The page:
The replacement pages were labeled by Byrne as “Rewrite” on the original art boards. Additionally, Claremont went back through the entire issue, revising copy and dialogue to reinforce the new theme of the issue and to deal with Shooter’s story concerns.
Because the new ending to X-MEN #137 was a page longer than the material that was being cut, the Letters Page for the issue had to be dropped. But it wasn’t intended to have been a letters page; rather, John Byrne had written one of those behind-the-scenes making-of text pieces, for which Claremont added an intro and outro. That unpublished text is reproduced above.
The creative team had one advantage when it came to the subsequent issue, #138. That story had been devised as an “album issue”, recapping and recontextualizing the history of the X-Men up to that point as Cyclops and the now-depowered Jean Grey prepare to take their leave from the group. Consequently, while the framing sequence needed to be redrawn, transformed into Jean’s funeral rather than the idyllic scenes of Scott and Jean, much of the material that had already ben generated could still be utilized. This made X-MEN #138 something of a jigsaw puzzle, with new panels being dropped in, and in some cases pages cut apart and reformatted to make the new story work. Above are the pencils to the unused splash page to this story.
As you can see on this board, the middle tier of this page has been sliced out, and pasted together with a new central set of panels. It looks as though most of the original copy for the pre-change panels remained intact without a need for any adjustments, but the replacement panels had to be lettered on vellum (with the exception of one balloon, which looks like a late-in-the-game add-in to help clarify why the Beast looks human when he’s standing next to Cyclops, likely a Shooter request.)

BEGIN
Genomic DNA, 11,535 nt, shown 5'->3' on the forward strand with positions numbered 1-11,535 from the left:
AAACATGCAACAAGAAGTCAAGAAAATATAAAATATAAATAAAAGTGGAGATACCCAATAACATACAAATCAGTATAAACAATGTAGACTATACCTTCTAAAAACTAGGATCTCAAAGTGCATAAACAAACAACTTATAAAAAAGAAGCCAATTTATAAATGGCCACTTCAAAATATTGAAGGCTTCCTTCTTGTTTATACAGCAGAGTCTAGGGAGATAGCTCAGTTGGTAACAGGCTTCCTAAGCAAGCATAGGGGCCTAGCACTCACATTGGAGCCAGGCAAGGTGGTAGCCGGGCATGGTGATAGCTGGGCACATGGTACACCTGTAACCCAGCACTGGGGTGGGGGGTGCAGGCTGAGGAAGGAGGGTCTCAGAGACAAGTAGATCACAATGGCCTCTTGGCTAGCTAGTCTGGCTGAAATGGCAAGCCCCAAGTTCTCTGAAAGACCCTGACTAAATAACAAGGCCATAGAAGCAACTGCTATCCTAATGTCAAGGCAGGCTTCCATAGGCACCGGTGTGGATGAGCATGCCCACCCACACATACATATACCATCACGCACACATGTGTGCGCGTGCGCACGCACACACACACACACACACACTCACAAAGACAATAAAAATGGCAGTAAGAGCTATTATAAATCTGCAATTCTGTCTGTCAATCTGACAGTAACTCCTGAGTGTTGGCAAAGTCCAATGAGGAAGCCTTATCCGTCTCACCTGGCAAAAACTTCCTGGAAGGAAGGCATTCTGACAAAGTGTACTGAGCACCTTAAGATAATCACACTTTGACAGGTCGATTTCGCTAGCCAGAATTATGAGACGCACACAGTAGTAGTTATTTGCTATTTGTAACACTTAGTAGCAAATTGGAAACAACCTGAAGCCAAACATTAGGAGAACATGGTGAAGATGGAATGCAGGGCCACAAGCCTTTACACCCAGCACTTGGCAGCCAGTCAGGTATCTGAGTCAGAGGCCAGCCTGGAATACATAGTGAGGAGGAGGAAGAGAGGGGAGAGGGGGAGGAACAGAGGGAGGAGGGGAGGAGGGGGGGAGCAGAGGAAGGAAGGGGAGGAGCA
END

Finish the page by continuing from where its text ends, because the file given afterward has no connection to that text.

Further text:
Another page with some cut-and-paste, this time for the panel at the upper right, which was new. Again, replacement lettering was done on vellum to save time.
Since I have them, here is a pair of original color guides for the issue. Comics in these days were colored by hand using Doc Marten’s watercolor dyes on copies of the pages, with each individual color being “coded” using percentages of 25%, 50% and 100% of cyan, magenta and yellow. The colorists of this era only had a sum total of 64 colors in their palate to work with–and the exacting separations were performed at a production house.
And here are a trio of pages reconstructed by Ferran Delgado using John Byrne’s uninked pencils that had been cut out of the issue. Panels had been excised in this fashion throughout the job.
Here’s a closer look at Byrne’s pencils for that final page, with his border notes in evidence.
And a quick comparison between the original final page and the one that saw print. An additional panel had to be added beneath what was intended to be the closing tier to make up for what had been left on the cutting room floor.
And this was John Byrne’s thumbnail breakdown of the original version of #138 before changes had been made, and after a plotting conversation with Claremont.
The cover to X-MEN #138 hadn’t been produced by the time that the issue was being reworked, so there was no need to do a second take. Byrne’s notes here indicate that the specific issues he was thinking of to make up the montage in the background included #1, 6, 9, 10, 16, 17, 19, 28, 39, 42, 51, 56, 59, 94, 99, 101, 108, 114, 121, 127, 133, 134 & 136. The dozen covers eventually used all did come from this list. And Byrne’s cheeky blurb by Cyclops’ foot reads: BYE, CYKE! WRITE IF YOU GET WORK! with another smaller bit that’s tough to read–(HANG BY YOUR THUMBS) ?